Five falls later Jake jerks his body along a treadmill in the basement of his apartment complex. The landlord let Jake clear out some forgotten luggage of previous tenants and haul in a rusted gym set. Aside from the rubber belt hitting his shoes, he worked in silence. Silence was something to Jake. Something ancient and precious, constantly begging for his attention. It held his leathered hands by the finger and pulled him away into dark corners of the world.

Gardner now takes Jake at his word when he says he trains. The team will grunt and yell at one another for one more push, one more pull. Music pumps through new speakers and vibrates the inside of everyone in the weight room. Jake does it alone. Jake tells the coach it’s the noise. “I can’t lift with that music on. I’m not a rap guy, coach.”

“It’s fine,” Gardner will say. “Just be on time for practice.” Gardner puts a soft hand on Jake’s shoulder as he walks him out the door. Gardner leaves the conversation where it is. It’s safe there. What’s our quarterback’s name? Don’t give me numbers, Jake. I want names. Who do we play next week? What’s your daddy’s name? If he heard the answers it might break his heart. But the doctors know. It can’t get any worse, they say. Can he die? Sure he can die. All these kids can die.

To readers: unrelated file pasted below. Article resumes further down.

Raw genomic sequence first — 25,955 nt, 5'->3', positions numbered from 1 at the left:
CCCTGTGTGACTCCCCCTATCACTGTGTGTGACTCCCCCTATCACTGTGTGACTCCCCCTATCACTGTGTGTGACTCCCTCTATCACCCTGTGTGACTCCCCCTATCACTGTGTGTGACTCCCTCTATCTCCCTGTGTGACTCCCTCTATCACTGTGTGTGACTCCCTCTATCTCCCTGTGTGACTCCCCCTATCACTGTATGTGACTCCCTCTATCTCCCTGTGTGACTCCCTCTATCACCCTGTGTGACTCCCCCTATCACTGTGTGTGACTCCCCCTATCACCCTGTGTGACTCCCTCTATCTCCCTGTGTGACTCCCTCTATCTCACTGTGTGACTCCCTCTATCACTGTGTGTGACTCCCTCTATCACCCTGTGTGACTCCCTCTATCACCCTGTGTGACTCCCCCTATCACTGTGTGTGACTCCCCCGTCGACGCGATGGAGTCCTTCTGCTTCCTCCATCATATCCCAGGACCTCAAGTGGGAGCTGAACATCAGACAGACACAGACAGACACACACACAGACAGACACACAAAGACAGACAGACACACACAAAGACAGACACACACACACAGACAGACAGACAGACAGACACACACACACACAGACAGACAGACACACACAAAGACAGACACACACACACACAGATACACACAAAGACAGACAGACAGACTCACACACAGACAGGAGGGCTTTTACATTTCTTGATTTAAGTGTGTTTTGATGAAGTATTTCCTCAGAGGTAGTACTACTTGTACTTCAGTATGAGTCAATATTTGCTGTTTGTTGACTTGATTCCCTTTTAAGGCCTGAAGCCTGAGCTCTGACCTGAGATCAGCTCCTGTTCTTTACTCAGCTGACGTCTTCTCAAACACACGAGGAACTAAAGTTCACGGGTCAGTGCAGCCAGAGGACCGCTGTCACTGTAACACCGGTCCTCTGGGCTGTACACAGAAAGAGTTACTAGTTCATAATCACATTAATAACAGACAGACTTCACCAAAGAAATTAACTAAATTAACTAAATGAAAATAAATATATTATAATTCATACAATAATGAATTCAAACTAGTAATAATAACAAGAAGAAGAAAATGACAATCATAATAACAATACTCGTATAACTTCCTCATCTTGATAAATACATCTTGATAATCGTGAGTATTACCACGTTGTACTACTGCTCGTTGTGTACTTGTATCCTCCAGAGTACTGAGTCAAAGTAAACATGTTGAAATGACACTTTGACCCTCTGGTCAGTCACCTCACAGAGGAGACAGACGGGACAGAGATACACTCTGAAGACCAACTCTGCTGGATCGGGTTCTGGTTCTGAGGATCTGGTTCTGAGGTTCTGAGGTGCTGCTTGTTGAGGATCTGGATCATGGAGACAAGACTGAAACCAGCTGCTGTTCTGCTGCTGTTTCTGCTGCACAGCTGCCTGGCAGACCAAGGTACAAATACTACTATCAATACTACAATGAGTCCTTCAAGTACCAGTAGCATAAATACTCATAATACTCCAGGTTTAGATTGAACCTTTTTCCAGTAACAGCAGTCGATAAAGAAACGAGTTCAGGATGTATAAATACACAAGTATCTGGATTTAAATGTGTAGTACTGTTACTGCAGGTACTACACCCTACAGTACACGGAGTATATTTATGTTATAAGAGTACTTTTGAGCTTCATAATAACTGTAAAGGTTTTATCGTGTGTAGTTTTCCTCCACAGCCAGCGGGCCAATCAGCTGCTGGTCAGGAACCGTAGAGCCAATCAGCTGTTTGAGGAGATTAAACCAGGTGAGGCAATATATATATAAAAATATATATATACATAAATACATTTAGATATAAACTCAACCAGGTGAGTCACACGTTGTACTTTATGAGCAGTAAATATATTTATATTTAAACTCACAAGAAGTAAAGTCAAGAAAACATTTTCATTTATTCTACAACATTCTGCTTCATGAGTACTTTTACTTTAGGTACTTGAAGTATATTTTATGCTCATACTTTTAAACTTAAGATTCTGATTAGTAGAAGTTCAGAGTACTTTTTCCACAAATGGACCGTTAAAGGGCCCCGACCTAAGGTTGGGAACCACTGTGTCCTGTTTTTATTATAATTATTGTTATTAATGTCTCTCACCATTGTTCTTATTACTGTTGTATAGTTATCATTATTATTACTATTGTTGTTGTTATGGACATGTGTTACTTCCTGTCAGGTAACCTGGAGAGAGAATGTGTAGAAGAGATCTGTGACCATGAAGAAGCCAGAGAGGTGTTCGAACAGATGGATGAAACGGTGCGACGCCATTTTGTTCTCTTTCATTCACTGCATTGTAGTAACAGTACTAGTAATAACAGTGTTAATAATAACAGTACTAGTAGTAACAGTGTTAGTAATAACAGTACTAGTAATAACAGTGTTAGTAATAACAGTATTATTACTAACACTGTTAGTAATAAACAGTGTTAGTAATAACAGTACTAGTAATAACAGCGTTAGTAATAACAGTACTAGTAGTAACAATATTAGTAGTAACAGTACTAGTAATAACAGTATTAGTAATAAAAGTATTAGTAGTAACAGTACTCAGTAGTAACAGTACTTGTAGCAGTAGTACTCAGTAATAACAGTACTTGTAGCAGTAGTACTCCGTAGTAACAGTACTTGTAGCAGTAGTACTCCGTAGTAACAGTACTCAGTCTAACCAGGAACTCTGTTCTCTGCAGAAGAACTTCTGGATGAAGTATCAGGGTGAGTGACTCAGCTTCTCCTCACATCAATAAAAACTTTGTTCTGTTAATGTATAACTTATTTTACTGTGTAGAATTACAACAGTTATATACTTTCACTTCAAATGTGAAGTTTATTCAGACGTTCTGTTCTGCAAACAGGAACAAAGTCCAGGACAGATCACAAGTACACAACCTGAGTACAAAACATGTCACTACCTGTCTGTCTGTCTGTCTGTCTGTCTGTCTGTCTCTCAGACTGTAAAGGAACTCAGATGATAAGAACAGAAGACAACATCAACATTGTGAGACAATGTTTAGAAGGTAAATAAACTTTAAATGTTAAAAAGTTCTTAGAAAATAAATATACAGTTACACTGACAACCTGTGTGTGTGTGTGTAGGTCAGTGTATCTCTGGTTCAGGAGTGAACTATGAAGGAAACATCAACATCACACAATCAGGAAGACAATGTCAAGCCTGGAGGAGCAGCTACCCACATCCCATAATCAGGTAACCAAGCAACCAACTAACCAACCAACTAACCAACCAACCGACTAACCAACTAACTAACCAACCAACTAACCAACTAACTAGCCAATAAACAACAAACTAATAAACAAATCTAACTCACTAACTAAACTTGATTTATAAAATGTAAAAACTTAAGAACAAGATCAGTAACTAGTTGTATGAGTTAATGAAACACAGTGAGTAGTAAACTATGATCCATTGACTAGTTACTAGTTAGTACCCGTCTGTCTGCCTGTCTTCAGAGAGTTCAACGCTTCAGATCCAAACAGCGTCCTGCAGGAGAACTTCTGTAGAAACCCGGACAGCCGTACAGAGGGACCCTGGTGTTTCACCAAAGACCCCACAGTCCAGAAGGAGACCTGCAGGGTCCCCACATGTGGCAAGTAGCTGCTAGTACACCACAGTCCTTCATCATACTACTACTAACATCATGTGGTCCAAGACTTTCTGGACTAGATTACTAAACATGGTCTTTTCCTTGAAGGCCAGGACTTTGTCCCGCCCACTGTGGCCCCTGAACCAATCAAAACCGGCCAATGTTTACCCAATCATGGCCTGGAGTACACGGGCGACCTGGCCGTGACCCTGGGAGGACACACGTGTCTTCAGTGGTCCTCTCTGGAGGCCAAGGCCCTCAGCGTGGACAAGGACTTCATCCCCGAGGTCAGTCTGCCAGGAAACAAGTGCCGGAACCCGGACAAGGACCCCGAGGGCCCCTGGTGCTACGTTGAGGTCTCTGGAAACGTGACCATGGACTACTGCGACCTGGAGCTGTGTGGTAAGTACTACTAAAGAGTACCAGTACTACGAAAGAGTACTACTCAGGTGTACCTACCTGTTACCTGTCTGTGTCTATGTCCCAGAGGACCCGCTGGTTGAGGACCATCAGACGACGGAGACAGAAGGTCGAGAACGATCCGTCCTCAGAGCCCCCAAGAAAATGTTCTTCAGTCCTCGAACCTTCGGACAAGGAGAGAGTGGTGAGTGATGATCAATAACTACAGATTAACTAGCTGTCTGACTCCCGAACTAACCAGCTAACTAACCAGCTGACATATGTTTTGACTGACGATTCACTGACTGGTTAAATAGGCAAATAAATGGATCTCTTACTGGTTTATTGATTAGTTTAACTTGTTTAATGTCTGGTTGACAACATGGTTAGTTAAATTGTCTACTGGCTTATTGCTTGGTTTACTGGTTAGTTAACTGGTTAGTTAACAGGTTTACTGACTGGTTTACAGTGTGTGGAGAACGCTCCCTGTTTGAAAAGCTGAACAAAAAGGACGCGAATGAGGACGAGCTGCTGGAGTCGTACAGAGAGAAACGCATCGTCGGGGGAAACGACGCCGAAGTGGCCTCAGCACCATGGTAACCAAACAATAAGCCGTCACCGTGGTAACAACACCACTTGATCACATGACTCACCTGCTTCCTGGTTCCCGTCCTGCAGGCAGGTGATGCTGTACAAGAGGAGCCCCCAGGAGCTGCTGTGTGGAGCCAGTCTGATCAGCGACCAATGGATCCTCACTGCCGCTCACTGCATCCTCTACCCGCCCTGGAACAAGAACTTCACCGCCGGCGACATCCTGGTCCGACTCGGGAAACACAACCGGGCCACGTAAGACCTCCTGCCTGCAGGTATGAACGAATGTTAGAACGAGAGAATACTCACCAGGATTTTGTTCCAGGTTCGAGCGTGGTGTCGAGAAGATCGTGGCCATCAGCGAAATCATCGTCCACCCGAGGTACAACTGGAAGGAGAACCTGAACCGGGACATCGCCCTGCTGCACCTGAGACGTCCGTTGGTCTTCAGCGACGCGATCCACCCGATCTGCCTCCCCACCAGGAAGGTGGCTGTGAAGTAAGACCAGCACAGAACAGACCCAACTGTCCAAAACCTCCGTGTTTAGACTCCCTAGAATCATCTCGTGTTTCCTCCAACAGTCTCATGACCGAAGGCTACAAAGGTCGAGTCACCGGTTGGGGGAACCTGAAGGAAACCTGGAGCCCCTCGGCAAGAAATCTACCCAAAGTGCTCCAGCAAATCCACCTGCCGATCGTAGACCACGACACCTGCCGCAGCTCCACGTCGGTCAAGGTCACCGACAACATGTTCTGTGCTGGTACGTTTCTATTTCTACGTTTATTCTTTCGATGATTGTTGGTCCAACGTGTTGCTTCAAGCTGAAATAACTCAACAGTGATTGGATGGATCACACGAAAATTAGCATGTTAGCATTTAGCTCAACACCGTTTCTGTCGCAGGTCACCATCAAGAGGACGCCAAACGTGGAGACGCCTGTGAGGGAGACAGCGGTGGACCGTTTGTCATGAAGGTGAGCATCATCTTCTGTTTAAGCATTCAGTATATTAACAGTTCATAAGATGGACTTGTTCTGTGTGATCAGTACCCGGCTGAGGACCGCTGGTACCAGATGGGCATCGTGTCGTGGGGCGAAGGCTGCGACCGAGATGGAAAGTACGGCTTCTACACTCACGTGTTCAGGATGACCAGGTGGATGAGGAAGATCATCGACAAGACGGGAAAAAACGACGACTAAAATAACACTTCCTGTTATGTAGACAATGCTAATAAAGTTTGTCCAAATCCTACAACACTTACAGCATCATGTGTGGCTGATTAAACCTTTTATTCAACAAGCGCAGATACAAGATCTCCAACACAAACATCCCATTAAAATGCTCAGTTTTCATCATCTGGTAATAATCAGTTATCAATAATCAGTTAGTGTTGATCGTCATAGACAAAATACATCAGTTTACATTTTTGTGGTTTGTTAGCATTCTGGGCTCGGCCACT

Gardner comes back to his desk and asks himself if he is a terrible man. He sees his reflection in the faded silver of accolades. Older. Older than he should look. When he moved up to head coach he was told it would happen, and he and his wife would laugh. You’re giving the kid something people can only dream of, Ray.

The treadmill shakes from the four-mile run. Jake’s pained inhales fill the room. He runs with every muscle now. It used to be the legs that got him places. He could never cover large ground, but what he could he took in militant strides.

One day it stopped. His mind became a factory with a new ground plan. His left leg didn’t want to lift as high as his right during a practice his sophomore year. He could feel Buddy’s couch cushion inching closer to his thighs with every lame attempt. Mine shafts were clicking further down to the black.